Cipriano Garza says Rep. Carlos Curbelo is “a decent man, a family man.” He lauds the South Florida Republican for defiantly pushing his party to protect young “Dreamer” immigrants from deportation.
Founder of a nonprofit that helps farm workers, Garza happily hosted Curbelo at a reception honoring high school graduates last week at the massive Homestead-Miami Speedway. But his praise came with a warning about this November’s elections.
“He better do what’s right for the community,” said Garza, 70, himself a former migrant laborer. “If not, he can lose.”
Across the country — from California’s lush Central Valley to suburban Denver to Curbelo’s district of strip malls, farms and the laid-back Florida Keys — moderate Republicans like Curbelo are under hefty pressure to buck their party’s hardline stance on immigration. After years of watching their conservative colleagues in safe districts refuse to budge, the GOP middle is fighting back — mindful that a softer position may be necessary to save their jobs and GOP control of the House.
“Members who have priorities and feel passionate about issues can’t sit back and expect leaders” to address them, Curbelo said. “Because it doesn’t work.”
Curbelo, 38, is seeking a third term from a district that stretches from upscale Miami suburbs to the Everglades and down to eccentric Key West. Seventy percent of his constituents are Hispanic and nearly half are foreign-born. Those are among the highest percentages in the nation, giving many of them a firsthand stake in Congress’ immigration fight.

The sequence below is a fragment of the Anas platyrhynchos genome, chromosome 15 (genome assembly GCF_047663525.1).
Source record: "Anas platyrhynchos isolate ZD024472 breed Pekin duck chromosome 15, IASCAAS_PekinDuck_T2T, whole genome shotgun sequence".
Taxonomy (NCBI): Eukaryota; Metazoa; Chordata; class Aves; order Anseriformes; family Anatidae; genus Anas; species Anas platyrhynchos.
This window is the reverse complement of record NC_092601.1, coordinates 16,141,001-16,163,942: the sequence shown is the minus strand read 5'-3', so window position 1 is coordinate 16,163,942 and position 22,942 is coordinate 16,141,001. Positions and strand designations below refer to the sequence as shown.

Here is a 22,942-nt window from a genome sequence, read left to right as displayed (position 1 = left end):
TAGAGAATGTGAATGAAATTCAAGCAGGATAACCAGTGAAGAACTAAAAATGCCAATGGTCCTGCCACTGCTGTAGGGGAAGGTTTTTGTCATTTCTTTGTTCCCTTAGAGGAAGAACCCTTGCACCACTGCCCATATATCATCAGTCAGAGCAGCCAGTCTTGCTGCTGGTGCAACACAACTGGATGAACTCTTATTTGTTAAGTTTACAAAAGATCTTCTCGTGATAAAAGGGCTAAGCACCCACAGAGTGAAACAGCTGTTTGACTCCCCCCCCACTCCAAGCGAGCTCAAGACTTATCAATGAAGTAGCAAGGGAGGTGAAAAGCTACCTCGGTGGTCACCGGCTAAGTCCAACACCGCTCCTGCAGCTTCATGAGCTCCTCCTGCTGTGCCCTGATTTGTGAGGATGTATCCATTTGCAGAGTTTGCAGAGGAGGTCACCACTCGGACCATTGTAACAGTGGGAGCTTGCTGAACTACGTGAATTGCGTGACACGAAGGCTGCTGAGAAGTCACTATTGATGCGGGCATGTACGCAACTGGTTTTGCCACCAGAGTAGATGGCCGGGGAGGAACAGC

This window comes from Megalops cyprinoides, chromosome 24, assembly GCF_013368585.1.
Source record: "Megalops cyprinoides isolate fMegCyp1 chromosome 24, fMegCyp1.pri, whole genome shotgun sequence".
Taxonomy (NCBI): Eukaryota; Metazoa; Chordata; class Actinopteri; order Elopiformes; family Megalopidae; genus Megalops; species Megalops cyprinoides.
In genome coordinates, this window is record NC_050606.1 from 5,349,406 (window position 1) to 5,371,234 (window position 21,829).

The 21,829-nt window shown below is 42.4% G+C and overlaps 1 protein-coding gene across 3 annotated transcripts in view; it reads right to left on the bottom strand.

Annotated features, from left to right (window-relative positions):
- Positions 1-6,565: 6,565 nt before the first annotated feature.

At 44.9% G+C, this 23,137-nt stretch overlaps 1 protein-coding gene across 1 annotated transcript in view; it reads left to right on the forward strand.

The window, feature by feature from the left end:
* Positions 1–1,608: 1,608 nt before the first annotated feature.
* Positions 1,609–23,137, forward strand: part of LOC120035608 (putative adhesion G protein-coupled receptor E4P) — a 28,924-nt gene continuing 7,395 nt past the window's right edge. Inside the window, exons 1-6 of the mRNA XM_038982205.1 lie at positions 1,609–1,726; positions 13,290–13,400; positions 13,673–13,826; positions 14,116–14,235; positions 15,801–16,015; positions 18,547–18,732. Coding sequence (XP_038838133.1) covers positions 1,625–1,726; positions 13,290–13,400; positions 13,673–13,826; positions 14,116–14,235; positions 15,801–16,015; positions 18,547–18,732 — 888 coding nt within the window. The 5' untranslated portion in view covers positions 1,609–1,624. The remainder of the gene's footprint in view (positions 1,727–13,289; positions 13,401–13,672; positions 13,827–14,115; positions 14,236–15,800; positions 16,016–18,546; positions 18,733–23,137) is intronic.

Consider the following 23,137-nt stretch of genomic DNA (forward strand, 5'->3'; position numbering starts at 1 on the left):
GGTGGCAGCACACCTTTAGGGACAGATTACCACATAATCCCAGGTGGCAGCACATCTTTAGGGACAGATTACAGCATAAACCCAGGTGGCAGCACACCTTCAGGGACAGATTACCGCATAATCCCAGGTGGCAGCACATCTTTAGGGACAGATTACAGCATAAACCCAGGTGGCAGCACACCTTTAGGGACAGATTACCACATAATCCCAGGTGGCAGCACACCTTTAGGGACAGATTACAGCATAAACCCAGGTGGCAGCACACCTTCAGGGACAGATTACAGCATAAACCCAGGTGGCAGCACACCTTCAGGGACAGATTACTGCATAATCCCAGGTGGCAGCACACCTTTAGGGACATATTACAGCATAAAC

Curbelo and Rep. Jeff Denham, R-Calif., whose Modesto-area district thrives on agriculture powered by migrant workers, have launched a petition drive that would force House votes on four immigration bills, ranging from liberal to conservative versions. Twenty-three Republicans have signed on, two shy of the number needed to succeed, assuming all Democrats jump aboard.
Another supporter of the rare rebellion by the usually compliant moderates is Rep. Mike Coffman, R-Colo., a former Marine who learned Spanish when his district was redrawn to include Denver’s diverse eastern suburbs. In an interview, Coffman expressed frustration over waiting nearly 18 months for House Speaker Paul Ryan to deliver on assurances that Congress would address the issue.
“He was always telling me, ‘It will happen, it will happen.’ I never saw it happen,” Coffman said. “One cannot argue that those of us who signed onto this discharge petition didn’t give leadership time.”
The centrists favor legislation that would protect from deportation hundreds of thousands of immigrants brought to the U.S. illegally as children. They back a path to citizenship for these immigrants, who have lived in limbo since President Donald Trump ended the Obama-era Deferred Action for Childhood Arrivals program, called DACA. Federal courts have blocked its termination for now.
Trying to head off the petition, Ryan, R-Wis., and conservatives are negotiating with the centrists in hopes of finding compromise. Roll calls are on track for later this month, but it will be tough to steer legislation through the House that’s both liberal enough to survive in the more moderate Senate and restrictive enough for Trump to sign into law.
At the speedway, a local economic anchor since Hurricane Andrew shattered the city in 1992, Curbelo didn’t mention his battle in Washington to the graduates. “Our country and our community need you,” he told his audience, some of whom Garza said were DACA recipients.